Event layers in the Japanese Lake Suigetsu ‘SG06’ sediment core: description, interpretation and climatic implications

Schlolaut, G. et al. (2014) Event layers in the Japanese Lake Suigetsu ‘SG06’ sediment core: description, interpretation and climatic implications. Quaternary Science Reviews, 83, pp. 157-170. (doi:10.1016/j.quascirev.2013.10.026)

[img]
Preview
Text
90794.pdf - Published Version
Available under License Creative Commons Attribution.

6MB

Abstract

Event layers in lake sediments are indicators of past extreme events, mostly the results of floods or earthquakes. Detailed characterisation of the layers allows the discrimination of the sedimentation processes involved, such as surface runoff, landslides or subaqueous slope failures. These processes can then be interpreted in terms of their triggering mechanisms. Here we present a 40 ka event layer chronology from Lake Suigetsu, Japan. The event layers were characterised using a multi-proxy approach, employing light microscopy and μXRF for microfacies analysis. The vast majority of event layers in Lake Suigetsu was produced by flood events (362 out of 369), allowing the construction of the first long-term, quantitative (with respect to recurrence) and well dated flood chronology from the region. The flood layer frequency shows a high variability over the last 40 ka, and it appears that extreme precipitation events were decoupled from the average long-term precipitation. For instance, the flood layer frequency is highest in the Glacial at around 25 ka BP, at which time Japan was experiencing a generally cold and dry climate. Other cold episodes, such as Heinrich Event 1 or the Late Glacial stadial, show a low flood layer frequency. Both observations together exclude a simple, straightforward relationship with average precipitation and temperature. We argue that, especially during Glacial times, changes in typhoon genesis/typhoon tracks are the most likely control on the flood layer frequency, rather than changes in the monsoon front or snow melts. Spectral analysis of the flood chronology revealed periodic variations on centennial and millennial time scales, with 220 yr, 450 yr and a 2000 yr cyclicity most pronounced. However, the flood layer frequency appears to have not only been influenced by climate changes, but also by changes in erosion rates due to, for instance, earthquakes.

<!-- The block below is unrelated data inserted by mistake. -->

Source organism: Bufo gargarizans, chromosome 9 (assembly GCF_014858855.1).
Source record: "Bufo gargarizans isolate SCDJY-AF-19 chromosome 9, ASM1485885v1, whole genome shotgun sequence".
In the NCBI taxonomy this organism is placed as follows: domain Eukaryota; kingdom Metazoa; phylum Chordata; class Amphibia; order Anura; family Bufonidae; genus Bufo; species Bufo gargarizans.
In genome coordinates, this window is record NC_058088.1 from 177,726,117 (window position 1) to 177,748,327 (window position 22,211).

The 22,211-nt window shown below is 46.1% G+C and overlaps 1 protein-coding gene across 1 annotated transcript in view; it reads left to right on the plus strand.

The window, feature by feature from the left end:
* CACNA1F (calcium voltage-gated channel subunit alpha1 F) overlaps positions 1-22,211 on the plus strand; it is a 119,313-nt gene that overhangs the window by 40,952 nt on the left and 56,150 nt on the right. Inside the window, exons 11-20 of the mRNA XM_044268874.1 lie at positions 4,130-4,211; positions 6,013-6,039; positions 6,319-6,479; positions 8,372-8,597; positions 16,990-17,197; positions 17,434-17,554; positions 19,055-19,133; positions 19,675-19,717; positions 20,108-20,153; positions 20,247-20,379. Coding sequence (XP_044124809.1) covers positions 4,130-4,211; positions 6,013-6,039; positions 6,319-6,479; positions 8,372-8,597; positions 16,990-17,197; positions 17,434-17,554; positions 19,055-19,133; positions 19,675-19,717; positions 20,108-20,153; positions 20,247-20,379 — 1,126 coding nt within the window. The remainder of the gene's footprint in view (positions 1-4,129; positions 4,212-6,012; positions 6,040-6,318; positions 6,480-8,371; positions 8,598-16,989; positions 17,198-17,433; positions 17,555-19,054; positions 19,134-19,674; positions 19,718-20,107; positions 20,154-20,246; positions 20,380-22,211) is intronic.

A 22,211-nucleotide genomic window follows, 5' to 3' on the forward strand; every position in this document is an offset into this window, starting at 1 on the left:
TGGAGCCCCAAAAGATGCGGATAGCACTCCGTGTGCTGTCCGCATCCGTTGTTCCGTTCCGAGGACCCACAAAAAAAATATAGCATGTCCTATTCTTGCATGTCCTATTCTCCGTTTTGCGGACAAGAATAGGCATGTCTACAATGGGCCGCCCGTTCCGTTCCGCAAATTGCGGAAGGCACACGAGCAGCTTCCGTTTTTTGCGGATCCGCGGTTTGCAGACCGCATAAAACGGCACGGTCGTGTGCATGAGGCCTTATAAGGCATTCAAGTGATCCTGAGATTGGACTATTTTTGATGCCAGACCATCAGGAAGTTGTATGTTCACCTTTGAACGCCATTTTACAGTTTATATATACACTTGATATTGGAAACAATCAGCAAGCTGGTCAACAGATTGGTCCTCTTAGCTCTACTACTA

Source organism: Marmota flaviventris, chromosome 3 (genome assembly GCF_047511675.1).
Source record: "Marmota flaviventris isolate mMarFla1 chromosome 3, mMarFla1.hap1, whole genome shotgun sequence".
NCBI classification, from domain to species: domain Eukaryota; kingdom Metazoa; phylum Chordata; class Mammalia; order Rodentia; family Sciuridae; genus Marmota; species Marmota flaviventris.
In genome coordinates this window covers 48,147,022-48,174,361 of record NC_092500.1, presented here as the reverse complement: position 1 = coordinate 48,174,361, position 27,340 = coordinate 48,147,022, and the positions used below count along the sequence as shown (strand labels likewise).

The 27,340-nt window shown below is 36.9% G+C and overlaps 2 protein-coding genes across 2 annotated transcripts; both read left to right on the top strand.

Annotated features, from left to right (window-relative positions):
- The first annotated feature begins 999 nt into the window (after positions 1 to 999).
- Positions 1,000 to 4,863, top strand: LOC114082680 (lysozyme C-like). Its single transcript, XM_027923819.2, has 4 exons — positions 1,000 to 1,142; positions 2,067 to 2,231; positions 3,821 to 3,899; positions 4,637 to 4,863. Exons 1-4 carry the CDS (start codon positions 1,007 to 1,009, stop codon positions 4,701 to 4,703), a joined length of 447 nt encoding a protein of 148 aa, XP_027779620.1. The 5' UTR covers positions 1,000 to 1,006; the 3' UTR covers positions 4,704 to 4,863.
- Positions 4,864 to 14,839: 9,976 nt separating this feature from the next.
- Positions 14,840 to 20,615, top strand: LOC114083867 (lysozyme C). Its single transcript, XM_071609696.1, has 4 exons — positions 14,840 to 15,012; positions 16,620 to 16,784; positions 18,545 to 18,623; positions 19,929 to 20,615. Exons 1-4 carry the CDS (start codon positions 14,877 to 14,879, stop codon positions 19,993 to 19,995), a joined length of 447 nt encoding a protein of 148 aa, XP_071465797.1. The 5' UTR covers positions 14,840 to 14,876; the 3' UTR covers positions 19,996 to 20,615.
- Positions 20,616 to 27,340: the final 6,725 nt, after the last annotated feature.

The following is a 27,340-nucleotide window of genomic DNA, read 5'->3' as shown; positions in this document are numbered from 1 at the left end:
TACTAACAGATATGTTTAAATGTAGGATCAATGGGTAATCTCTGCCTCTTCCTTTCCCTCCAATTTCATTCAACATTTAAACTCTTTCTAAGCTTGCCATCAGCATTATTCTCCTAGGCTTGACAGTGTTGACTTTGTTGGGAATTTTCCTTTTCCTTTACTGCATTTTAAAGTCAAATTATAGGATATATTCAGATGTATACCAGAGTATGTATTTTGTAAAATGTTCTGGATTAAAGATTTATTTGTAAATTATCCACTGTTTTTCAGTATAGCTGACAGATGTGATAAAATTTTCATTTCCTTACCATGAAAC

Item Type:Articles
Status:Published
Refereed:Yes
Glasgow Author(s) Enlighten ID:Staff, Dr Richard and Bryant, Dr Charlotte
Authors: Schlolaut, G., Brauer, A., Marshall, M.H., Nakagawa, T., Staff, R.A., Bronk Ramsey, C., Lamb, H.F., Bryant, C.L., Naumann, R., Dulski, P., Brock, F., Yokoyama, Y., Tada, R., and Haraguchi, T.
College/School:College of Science and Engineering > Scottish Universities Environmental Research Centre
Journal Name:Quaternary Science Reviews
Publisher:Elsevier
ISSN:0277-3791
ISSN (Online):1873-457X
Published Online:07 December 2013
Copyright Holders:Copyright © 2013 Elsevier Ltd.
First Published:First published in Quaternary Science Reviews 83: 157-170
Publisher Policy:Reproduced under a Creative Commons license

University Staff: Request a correction | Enlighten Editors: Update this record